Building quests in a massively multiplayer online games is a daunting challenge. How do you craft a memorable experience for a player when sharing an environment with thousands of others? Many games resign themselves to a diluted experience by simplifying their quest line.
Chop 5 woods to make a bow.
Bring this letter to the king.
Fetch me 3 golden flowers.
Kill 8 orcs.
Others believe that to offer a different experience, the typical MMOG mold must be broken. One such company is Arena.Net, which introduced GuildWars in 2005. Strongly story-driven, Guild Wars sacrificed some of the massively multiplayer aspect in favour of storytelling. In towns, players enjoy typical MMOG experience, interacting with hundreds of players. However, outside town, player groups were separated in instances, allowing them to enjoy the world without outside interference. The game provided a powerful story experience through the use of instanced mission, which could be revisited for increasing rewards.
Guildwars did lots of things correctly, which earned it many praises and awards. Great debates were fought over its heavy use of instances, calling it a COG (Colaborative Online Game) rather than a typical MMOG. However, the game was mostly critiqued for its lack of auction house and crafting system. In addition, several design decision, such as multi-classing, hindered efforts to properly balance and expand the game.
To the great surprise of players, in 2007, only two years after releasing the game, Arena.Net announced that it was stopping any further expansion of GuildWars to start working on GuildWars 2.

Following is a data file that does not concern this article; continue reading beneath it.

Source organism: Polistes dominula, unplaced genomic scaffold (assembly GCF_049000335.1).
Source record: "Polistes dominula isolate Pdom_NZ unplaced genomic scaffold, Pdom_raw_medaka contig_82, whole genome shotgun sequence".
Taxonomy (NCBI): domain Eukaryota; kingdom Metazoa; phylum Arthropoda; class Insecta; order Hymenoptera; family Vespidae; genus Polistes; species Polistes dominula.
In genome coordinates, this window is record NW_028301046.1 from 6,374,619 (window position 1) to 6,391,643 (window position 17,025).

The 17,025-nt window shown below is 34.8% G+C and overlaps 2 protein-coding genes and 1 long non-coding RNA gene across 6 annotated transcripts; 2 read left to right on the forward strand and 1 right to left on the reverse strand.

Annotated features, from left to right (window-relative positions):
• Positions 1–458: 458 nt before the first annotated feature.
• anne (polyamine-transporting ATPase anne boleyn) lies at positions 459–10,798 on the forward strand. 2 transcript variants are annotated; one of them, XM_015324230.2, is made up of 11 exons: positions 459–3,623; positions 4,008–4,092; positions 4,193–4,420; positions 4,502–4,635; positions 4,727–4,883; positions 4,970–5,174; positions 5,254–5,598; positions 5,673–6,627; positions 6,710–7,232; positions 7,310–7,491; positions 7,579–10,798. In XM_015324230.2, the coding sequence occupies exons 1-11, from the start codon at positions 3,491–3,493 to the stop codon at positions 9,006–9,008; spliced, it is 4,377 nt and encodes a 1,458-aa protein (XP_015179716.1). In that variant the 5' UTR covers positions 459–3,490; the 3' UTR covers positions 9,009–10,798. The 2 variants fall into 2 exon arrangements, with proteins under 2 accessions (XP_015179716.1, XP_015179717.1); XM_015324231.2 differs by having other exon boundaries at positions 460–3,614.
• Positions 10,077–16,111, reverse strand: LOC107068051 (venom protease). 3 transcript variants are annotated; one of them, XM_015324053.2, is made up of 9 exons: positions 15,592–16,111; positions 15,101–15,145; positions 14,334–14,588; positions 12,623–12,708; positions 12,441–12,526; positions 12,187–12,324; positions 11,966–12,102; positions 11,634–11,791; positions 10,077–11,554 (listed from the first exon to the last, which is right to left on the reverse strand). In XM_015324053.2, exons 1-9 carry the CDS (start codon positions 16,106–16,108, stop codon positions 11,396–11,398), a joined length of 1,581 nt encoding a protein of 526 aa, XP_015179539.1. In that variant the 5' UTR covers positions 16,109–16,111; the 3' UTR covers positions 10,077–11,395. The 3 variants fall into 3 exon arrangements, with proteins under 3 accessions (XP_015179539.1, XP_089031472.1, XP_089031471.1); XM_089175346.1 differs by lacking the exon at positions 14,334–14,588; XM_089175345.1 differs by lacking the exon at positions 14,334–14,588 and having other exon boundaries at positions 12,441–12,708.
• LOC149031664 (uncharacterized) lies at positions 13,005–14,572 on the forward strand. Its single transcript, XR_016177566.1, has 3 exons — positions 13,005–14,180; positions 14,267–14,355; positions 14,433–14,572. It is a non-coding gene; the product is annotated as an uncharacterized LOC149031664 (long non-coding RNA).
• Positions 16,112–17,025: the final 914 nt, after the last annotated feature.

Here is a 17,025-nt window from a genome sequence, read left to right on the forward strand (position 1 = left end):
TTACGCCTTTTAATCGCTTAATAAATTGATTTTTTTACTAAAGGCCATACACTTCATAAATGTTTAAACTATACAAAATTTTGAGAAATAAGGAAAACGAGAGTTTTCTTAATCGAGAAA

The sequel was released 5 years latter, in 2012, and featured many incredible improvements over the original game. Instanced zones had been removed in favor of shared environments. Players were free to run, jump and swim accross new lands, exploring their new-found mobility. During their travel, players would meet various citizens of the land, many of them in needs of assistance. Throught the dynamic event systems, players would be assigned quests that would be integrated into the world into a seemingless fashion.
One example is a farmer found in an early area of the game. You can help this farmer with his crop, earning yourself a reward. However, this same unfortunate farmer is sometimes attacked by bandit. Players are asked to help the farmer fend off the bandits. If the players are sucessful in fending off the invaders, they will be given the opportunity to chase down the bandits to their lair. If not, the farm will be occuped by the bandits and players will be tasked with freeing the farm.
Initially, this create the illusion that players actions can actually shape the world. However, the sad reality is that the farmer will most likely be continuously attacked by bandits every 10 minutes, a sad fate for the farmer in question. Regardless, the dynamic quest system revitalizes the assumptions of how quests should be designed and integrated into the world.
GuildWars 2 still relies on seperate instances for story-telling. These moments of the game, dubbed "Personal Story", are played out in instances reserved for a player and other members of his parties.